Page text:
Sam Bass Community Theatre concludes its run of A Streetcar Named Desire the last weekend of September in Round Rock. For those who have never witnessed the 1948 Pulitzer-awarded magnum opus of Tennessee Williams, there are a few good reasons to attend. But, there are at least as many for passing this particular production over.
The ground-breaking 1951 film starring Marlon Brando and Vivian Leigh altered, omitted, or downplayed some aspects of the original play in order to meet Hollywood censorship standards. For that reason at least, the play should be enjoyed as an onstage event. Whether this is the production to choose for that purpose remains questionable.
The play includes several adult moments and comes with an age recommendation of 17 and above. Some costume changes are made by characters onstage, with Blanche Dubois, Stanley and Stella Kowalski momentarily in only undergarments. An under-the-covers love scene occurs between Stanley and Stella, performed well and realistically by the two actors. Adult themes touched on by the script include domestic abuse, rape, an allusion to a past teacher/student tryst, implications of prostitution, and the revelation of a homosexual indiscretion by Blanche’s late husband, the cause for his suicide.
The set design by show director Olin Meadows is very good considering the miniscule space with which he had to work. Sam Bass Theatre is a tiny venue with a very small stage, where even audience members in the back row might think they should have a script, so close to the stage is the entire house. Despite this challenge, Meadows created the Kowalski’s efficiency apartment effectively with sheets hung to form a partition between the sleeping and living areas, the hallway outside the apartment door, and he uses the building’s entrances to simulate the neighbor apartment and the outside world where Stanley goes to work and his friends arrive for poker. The only awkward bit about the blocking is that the neighbor man must cross entirely in front of the stage in order to visit the apartment, but given the logistics of the building, there is really no other option.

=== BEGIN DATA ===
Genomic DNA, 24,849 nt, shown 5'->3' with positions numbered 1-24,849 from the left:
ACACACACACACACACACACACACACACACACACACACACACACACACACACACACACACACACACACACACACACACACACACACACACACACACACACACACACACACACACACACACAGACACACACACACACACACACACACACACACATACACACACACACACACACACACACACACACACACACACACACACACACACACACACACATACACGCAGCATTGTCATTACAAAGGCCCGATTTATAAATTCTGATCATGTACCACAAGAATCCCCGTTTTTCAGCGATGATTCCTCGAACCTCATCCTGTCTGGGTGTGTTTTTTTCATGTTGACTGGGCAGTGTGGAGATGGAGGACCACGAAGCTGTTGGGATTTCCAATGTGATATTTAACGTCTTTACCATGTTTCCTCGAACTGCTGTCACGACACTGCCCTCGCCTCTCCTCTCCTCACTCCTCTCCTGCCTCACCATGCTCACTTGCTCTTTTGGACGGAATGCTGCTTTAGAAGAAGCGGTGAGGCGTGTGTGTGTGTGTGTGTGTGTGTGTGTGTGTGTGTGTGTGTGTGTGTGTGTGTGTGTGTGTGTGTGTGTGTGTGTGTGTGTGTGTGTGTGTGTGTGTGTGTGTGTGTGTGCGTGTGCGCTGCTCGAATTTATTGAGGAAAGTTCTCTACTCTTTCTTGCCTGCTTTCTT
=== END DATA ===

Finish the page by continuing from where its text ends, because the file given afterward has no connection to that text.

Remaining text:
The house seats themselves are not sufficiently comfortable, and much shifting and repositioning is required to prevent minor aches during this performance which runs the better part of three hours. This is unfortunate for the person sitting in front, as there is precious little legroom, and at least one accidental kick of the seat back in front is almost unavoidable. The middle act of Tennessee Williams’ original three-act script was divided between Acts I and II, leaving only one intermission. A second opportunity for leg-stretching would have been welcome.